Skanska sent Project Engineer Brandon Quinlan to Sweden as part of Stretch, one of our global leadership development programs. Having left behind the soaring peaks of the Rocky Mountains for the islands and waterways of Stockholm, Brandon has joined Skanska’s Civil team in Sweden for one year to oversee the construction of the Landskapsbron “Landscape” Bridge. Here’s what Brandon had to say about his experience working and living in Skanska’s home city.
How is the Landscape Bridge similar or different to projects you worked on in the US? Are there any notable features that you find typically Swedish?
Even though this is not a typical project for me, working on the Landscape Bridge is not too dissimilar from the kinds of projects I may tackle when I go home. In Skanska’s Western operations, concrete work – especially bridges – are a big part of our business. So by coming to Sweden, I’m getting a chance to gain experience that will be directly applicable to my career in the U.S. Of course, bridges here have a very different design than what is commonly done in the U.S. In the U.S., government agencies have a specific set of designs and requirements that must be followed. In Sweden, all bridges are design-build. The Swedish government will have a rough plan and look in mind, but it is up to the contractor to design the actual aspects of the bridge. The government does regulate certain quality and design features, but on the whole the design is the contractor’s responsibility. This gives the contractor a lot more leeway– if they can come up with a more efficient design, a faster way to build, better resource allocation, or any other money-saving idea– they can do it! I’m excited to dig into this creative side of the construction process that wouldn’t be available in the States.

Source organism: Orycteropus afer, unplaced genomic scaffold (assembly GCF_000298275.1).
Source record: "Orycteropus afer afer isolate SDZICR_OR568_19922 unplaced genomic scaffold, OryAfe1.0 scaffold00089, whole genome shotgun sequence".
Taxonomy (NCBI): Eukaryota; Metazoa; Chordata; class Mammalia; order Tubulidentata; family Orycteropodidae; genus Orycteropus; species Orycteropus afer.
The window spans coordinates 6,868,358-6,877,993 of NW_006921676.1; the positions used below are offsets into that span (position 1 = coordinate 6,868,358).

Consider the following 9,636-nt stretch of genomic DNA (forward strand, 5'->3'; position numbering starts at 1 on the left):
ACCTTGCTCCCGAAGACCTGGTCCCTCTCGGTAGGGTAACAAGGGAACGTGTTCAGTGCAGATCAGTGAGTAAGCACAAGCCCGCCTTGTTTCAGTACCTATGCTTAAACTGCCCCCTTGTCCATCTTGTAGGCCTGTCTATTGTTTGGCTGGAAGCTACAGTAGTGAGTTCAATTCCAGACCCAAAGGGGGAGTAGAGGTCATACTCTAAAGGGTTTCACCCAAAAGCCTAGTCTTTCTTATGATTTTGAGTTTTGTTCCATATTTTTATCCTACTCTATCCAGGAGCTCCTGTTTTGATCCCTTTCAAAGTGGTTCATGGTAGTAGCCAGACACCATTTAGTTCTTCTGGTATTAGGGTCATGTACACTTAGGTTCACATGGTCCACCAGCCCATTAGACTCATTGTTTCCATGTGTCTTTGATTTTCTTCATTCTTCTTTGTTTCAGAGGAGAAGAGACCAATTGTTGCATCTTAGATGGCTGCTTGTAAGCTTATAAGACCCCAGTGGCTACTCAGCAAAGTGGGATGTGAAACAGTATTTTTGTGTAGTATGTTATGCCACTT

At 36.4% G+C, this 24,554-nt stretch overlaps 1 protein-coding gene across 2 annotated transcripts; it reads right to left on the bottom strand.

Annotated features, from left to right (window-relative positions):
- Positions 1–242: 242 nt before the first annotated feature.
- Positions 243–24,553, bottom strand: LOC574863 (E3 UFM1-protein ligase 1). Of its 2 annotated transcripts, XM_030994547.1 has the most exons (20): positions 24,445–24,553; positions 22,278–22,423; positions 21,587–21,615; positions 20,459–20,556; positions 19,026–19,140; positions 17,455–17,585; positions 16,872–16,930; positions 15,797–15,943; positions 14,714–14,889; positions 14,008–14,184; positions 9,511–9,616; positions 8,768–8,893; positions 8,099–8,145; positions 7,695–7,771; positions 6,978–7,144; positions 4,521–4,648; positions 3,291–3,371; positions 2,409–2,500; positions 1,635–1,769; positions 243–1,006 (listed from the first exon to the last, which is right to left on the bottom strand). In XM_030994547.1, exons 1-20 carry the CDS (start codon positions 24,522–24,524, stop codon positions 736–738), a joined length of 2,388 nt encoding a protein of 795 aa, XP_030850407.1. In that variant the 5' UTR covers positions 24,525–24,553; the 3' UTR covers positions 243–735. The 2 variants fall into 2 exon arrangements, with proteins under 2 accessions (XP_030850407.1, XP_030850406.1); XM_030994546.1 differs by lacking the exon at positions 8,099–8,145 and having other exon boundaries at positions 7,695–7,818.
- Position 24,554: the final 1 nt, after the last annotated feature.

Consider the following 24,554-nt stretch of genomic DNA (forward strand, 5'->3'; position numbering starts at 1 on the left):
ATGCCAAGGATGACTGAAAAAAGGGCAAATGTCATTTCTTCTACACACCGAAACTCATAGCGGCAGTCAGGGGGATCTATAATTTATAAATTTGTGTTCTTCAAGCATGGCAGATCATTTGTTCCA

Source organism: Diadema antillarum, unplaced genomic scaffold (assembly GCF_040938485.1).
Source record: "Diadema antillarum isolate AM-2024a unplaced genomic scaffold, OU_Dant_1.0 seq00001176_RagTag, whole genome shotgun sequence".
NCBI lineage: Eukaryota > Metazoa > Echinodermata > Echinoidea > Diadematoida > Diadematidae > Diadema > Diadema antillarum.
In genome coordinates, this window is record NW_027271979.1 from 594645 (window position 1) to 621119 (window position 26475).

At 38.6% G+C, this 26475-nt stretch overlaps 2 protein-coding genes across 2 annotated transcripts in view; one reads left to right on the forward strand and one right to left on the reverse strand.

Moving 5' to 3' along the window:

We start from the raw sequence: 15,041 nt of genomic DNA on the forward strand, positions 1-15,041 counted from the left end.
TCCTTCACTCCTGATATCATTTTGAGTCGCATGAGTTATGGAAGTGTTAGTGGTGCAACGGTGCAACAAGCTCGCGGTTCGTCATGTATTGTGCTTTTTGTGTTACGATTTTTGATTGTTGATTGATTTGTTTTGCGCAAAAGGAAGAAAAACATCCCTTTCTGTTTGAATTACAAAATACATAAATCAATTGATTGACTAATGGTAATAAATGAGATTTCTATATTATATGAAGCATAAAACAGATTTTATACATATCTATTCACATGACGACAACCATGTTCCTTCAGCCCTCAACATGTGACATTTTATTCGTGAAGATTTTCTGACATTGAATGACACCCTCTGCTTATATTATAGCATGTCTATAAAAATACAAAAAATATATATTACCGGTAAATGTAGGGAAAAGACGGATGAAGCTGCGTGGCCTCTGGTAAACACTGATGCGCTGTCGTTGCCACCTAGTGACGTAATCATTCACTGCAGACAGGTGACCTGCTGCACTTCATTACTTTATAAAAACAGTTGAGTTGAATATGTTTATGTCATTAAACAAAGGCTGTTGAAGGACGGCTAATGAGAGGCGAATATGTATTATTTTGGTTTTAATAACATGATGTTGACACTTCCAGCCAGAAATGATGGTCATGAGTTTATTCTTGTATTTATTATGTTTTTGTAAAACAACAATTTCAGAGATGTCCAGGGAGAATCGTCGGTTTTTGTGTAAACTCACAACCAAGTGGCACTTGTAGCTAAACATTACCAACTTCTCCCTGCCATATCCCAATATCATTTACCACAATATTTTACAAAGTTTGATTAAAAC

The Landscape Bridge project involves working on a contract with a Polish construction company, a first for Skanska in Sweden. This kind of contract is a product of the Eurozone. How is your work different in the Europe Union?
Obviously it is all new to me, but working with a Polish subcontractor is new for everyone involved with the project, so it is an opportunity we are all experiencing together. So far I have learned that the Polish work culture is more similar to American work culture than of Sweden’s. Poland, like the U.S., has a very busy work culture, whereas Sweden is very focused on the work-life balance. Here, when you need to work late for a day or during a certain week, the time is always made up later. You leave early or take a day off, so that you always achieve a 40-hour per week average.
All of Europe is getting increasingly competitive in the construction industry, and you see companies taking more risks and looking for other opportunities that wouldn’t have been pursued before. Some major prime contractors from other countries are starting to come into the Swedish market and can offer projects at a lower price. This is causing Skanska Sweden and other Swedish contractors to figure out new ways to lower their costs.
The Landscape Bridge
What are some of the Swedish construction methods you’ve learned and how do they differ from U.S. methods? Are there any methods you find especially cool or useful?
Many of the different Swedish construction methods are based off the government quality requirements and not as much on construction efficiency. One of the big differences is that instead of using plywood or large form panels as in the U.S., Sweden uses several thin planks. This causes the finish look of the concrete to have a very wood panel feel to it. It does look aesthetically nice, however there is much more wood that is needed in this technique. Not only does this cost a lot more, but produces a lot more waste and takes much longer to construct.
Let’s talk about life outside work. How are you finding Stockholm? What are some of the differences you’ve seen from Sweden to the U.S.?